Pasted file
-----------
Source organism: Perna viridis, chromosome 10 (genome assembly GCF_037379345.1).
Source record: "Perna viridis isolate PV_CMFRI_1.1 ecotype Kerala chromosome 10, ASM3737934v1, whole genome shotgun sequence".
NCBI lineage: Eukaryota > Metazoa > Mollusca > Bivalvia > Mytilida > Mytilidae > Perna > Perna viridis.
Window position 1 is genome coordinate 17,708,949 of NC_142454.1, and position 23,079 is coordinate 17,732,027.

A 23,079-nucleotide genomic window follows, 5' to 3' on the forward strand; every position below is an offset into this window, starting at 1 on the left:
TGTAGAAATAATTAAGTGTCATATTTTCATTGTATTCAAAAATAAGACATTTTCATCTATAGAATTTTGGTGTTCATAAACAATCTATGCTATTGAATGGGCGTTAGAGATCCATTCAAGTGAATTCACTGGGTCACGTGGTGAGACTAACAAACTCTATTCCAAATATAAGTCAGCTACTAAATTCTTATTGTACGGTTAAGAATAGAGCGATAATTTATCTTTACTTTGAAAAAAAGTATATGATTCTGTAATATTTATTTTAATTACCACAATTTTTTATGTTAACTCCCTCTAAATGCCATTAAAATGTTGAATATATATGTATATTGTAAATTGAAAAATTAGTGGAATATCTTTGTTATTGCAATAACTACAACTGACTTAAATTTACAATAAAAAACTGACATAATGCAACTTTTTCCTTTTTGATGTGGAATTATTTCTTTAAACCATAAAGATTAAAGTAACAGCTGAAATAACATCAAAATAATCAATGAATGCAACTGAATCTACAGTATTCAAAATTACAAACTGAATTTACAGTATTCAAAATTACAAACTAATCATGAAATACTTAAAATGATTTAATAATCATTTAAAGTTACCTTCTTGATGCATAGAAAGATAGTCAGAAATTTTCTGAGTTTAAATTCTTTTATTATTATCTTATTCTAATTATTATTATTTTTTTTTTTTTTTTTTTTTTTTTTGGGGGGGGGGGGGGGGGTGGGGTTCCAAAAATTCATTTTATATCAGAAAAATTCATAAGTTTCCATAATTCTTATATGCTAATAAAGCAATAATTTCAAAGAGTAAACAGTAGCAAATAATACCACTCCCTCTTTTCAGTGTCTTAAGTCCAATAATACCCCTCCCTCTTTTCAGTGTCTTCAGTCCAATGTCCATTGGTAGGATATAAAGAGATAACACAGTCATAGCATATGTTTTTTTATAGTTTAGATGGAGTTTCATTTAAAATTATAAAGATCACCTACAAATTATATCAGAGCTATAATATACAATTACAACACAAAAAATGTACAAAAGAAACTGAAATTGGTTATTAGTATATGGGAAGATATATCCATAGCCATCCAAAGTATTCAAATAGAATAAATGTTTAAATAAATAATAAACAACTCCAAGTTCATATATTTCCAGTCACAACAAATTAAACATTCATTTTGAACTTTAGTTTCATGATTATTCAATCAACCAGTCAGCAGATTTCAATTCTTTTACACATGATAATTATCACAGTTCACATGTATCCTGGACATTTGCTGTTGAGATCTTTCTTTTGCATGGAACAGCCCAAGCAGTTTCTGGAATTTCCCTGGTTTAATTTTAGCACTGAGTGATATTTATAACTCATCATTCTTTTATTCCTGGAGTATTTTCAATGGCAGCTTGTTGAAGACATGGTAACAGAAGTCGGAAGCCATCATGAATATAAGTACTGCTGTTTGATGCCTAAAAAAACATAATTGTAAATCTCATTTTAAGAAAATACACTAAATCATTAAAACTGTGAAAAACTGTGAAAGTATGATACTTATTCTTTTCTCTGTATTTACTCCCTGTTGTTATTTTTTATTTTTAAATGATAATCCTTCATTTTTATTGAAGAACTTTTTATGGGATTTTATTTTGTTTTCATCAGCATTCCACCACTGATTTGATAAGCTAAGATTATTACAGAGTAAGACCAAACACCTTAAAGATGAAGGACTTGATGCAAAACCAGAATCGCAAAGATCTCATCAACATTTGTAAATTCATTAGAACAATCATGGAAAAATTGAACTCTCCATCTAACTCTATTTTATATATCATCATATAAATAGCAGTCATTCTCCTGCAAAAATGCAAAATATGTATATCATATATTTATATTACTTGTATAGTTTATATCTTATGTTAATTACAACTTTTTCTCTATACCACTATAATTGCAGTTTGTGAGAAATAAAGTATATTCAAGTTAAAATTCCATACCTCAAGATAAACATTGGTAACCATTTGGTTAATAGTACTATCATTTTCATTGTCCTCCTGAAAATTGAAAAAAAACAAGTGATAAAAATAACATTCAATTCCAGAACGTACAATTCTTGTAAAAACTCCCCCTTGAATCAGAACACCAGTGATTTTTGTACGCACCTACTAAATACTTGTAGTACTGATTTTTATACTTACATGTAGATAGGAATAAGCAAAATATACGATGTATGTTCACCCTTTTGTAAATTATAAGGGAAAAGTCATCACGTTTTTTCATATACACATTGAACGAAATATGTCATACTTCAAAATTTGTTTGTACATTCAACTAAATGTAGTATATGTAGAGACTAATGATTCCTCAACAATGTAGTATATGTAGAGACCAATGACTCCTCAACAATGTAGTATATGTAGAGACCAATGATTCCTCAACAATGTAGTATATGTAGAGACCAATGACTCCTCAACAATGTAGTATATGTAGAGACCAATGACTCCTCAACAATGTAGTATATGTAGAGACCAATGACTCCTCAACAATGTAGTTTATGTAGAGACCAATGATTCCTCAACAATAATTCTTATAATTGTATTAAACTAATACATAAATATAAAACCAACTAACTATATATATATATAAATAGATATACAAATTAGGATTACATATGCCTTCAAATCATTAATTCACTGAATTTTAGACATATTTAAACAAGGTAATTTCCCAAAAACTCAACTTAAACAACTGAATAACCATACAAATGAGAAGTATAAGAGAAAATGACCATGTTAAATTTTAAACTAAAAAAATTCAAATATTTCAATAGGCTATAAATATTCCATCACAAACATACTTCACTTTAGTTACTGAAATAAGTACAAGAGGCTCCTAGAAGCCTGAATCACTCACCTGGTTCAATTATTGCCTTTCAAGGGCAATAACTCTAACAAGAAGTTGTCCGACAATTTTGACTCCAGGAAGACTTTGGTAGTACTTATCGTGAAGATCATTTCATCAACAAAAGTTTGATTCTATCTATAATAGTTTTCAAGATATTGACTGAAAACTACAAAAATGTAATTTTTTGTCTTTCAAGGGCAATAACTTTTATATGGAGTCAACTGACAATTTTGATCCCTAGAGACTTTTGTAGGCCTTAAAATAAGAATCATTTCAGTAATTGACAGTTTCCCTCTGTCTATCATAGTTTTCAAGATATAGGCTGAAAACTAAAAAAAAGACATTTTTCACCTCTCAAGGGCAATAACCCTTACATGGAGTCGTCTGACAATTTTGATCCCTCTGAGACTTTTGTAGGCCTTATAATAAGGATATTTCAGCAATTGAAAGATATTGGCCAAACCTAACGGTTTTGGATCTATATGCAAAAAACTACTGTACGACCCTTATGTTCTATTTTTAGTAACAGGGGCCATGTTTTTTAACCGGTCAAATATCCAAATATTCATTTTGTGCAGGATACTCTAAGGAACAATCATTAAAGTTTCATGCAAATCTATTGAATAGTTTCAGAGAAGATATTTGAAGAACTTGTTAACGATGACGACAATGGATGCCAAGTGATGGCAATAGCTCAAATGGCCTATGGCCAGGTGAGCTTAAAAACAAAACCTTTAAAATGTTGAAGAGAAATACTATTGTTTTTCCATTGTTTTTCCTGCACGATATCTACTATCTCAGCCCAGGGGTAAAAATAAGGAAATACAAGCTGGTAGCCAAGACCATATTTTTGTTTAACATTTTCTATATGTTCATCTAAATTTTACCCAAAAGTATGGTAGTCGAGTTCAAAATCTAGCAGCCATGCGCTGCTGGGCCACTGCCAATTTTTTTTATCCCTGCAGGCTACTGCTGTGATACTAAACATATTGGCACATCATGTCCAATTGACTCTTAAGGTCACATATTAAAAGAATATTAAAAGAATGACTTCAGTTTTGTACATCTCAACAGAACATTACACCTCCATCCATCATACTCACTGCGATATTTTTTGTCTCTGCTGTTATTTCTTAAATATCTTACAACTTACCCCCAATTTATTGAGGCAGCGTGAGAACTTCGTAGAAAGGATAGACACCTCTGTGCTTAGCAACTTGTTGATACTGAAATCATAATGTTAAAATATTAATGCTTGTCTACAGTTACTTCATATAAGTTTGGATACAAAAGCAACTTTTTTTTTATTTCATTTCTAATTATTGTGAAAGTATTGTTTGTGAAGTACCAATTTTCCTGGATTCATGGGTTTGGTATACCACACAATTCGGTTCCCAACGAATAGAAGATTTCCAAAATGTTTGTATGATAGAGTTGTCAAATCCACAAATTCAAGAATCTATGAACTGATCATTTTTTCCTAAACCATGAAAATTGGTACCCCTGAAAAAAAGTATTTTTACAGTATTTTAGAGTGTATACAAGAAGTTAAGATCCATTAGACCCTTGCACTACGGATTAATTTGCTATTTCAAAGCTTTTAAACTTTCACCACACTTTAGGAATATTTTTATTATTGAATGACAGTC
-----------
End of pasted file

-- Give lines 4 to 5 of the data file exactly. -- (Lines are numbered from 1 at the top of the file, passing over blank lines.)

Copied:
Window position 1 is genome coordinate 17,708,949 of NC_142454.1, and position 23,079 is coordinate 17,732,027.

A 23,079-nucleotide genomic window follows, 5' to 3' on the forward strand; every position below is an offset into this window, starting at 1 on the left: